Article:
With social media—most notably Twitter and Facebook—only growing more pervasive with the under-25 crowd, many schools will likely be confronting a sticky situation regarding student-athlete social-media usage in the near future.
As The News & Observer reported last month, schools around North Carolina are grappling with that very question: Should schools restrict student-athletes' social-media access?
According to writer Tim Stevens, "Legal experts say school systems probably have the authority to discipline students for public posts, but there have been few rulings around the country that would set a clear precedent."
Most schools' student-athlete codes of conduct don't extend to cover online speech. For example: Despite the fact that the Wake County board of education banned vulgar and obscene language for student-athletes, the conduct policy for Wake schools doesn't specifically address social-media policies, according to Stevens.
The News & Observer article spoke directly of the difficulties that schools face when hoping to restrict student-athletes' access to social media:
The authority of school officials to discipline athletes—and other students—for things posted on social media sites pits the schools' ability to maintain discipline and regulate the people representing schools against students' freedom of expression.
"Because social media is so new, the law is scrambling to keep up. It is especially true in law dealing with social media and technology in general," said [Barbra] Osborne, a UNC-Chapel Hill associate professor who teaches a course on legal aspects of sports.
Courts have ruled that schools can restrict uncontrolled speech that could disrupt the school and its education mission.
Blocking student-athletes' social-media access wouldn't be unprecedented at this point, especially at the collegiate level. Villanova University reportedly banned its' male basketball players from Twitter this past season, as did the University of Miami with its football team. A January 2011 editorial in Georgetown University's student paper, The Hoya, also proposed implementing a Twitter ban on the men's basketball team, suggesting "it is in the best interest of the program and would help to keep players' minds on things that matter."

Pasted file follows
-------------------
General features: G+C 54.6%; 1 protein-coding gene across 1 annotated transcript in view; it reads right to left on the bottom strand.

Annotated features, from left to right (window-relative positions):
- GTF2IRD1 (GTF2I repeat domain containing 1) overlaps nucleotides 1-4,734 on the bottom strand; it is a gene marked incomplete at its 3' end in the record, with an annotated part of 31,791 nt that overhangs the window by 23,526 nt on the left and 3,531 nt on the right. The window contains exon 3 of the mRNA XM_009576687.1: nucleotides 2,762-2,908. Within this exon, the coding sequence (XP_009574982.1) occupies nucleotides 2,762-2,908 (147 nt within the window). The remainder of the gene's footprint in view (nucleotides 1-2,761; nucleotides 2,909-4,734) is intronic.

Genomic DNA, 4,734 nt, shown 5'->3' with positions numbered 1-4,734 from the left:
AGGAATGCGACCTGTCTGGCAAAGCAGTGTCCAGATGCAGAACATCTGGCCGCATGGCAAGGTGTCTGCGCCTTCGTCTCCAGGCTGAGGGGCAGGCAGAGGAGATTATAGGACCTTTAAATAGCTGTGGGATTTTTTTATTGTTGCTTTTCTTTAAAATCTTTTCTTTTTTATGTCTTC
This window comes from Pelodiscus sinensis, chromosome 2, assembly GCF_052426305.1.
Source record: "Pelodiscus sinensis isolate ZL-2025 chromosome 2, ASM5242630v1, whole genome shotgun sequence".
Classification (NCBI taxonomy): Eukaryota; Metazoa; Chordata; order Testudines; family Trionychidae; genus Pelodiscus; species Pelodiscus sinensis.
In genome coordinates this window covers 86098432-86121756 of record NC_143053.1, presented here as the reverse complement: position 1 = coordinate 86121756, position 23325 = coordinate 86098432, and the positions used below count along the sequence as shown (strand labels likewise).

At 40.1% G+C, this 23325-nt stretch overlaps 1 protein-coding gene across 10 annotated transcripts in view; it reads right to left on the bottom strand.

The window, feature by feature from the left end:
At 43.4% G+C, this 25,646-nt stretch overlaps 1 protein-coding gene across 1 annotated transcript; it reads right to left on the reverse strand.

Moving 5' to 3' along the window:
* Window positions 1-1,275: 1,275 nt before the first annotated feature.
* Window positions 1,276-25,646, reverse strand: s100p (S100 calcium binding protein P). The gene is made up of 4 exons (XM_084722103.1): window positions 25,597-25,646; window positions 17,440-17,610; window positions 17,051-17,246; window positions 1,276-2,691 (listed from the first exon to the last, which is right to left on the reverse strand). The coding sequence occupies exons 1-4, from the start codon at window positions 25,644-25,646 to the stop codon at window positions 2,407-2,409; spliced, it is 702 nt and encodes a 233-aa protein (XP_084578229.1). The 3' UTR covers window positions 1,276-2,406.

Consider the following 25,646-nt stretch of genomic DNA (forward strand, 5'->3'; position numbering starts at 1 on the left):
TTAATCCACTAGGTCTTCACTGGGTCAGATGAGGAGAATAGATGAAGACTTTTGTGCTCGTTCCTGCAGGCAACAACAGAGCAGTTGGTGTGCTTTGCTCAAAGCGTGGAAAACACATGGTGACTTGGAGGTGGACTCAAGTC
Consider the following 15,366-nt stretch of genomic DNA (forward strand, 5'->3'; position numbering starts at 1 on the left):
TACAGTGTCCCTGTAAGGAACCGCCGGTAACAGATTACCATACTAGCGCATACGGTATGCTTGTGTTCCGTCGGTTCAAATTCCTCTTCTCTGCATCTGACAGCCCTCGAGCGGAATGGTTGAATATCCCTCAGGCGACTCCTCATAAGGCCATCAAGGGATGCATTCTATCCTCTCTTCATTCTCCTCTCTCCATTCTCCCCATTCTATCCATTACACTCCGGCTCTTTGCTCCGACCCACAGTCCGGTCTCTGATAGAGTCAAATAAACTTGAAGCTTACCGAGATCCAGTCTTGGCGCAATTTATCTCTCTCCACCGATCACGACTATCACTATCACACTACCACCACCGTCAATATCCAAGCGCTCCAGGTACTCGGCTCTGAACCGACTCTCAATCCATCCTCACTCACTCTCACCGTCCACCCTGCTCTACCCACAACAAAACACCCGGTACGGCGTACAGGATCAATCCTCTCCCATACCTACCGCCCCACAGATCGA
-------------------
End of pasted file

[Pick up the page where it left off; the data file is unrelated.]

What's the solution? Whether schools decide to ban their student-athletes from posting on social-media sites, all schools have a responsibility to teach students about responsible social-media usage and digital citizenship. Having graduated from high school right when the Facebook craze was kicking off among college students (remember, it was only limited to college students in its early days), I can safely say I never received a single lesson about maintaining a respectable online persona.
And in a world that's only becoming more social media-inclined, that's a huge problem for schools. Over 7.5 million students participated in U.S. high school sports in 2009-10, according to data from the National Federation of State High School Associations. With only roughly 400,000 of those high school student-athletes continuing their athletic careers at the collegiate level, those other 7 million high school student-athletes would be once again free to use social media as they please once they graduate. What happens to those student-athletes when they haven't learned and practiced responsible social media use, however?
Back in 2007, MSNBC.com covered the growing number of job applicants being rejected due to content on their Facebook pages (according to one survey from 2007, 35 percent looked up candidates on Google and 23 percent scoped out their social networking profiles). Now, according to a recent poll by career site ExecuNet, 77 percent of hiring managers now use social media to examine job applicants.
As Stevens touched upon in the News & Observer article, many social media posts from high school student-athletes "cannot be printed in a family newspaper." Schools may worry about what the student-athlete posts on his/her social media account during the season, but when those student-athletes eventually apply for jobs, a hiring manager won't disregard an explicit post on Twitter or Facebook because it occurred during a student-athlete's offseason. Hiring managers won't care when it was posted—they'll care that it was posted at all.
If schools don't teach student-athletes how to responsibly use the vast number of social -media tools at their fingertips, the schools could ultimately be doing them a huge disservice by banning them from Facebook and Twitter. Because once they're done with their season and/or graduate, those same student-athletes will flock back to social-media, whether or not they know how to maintain a positive digital persona.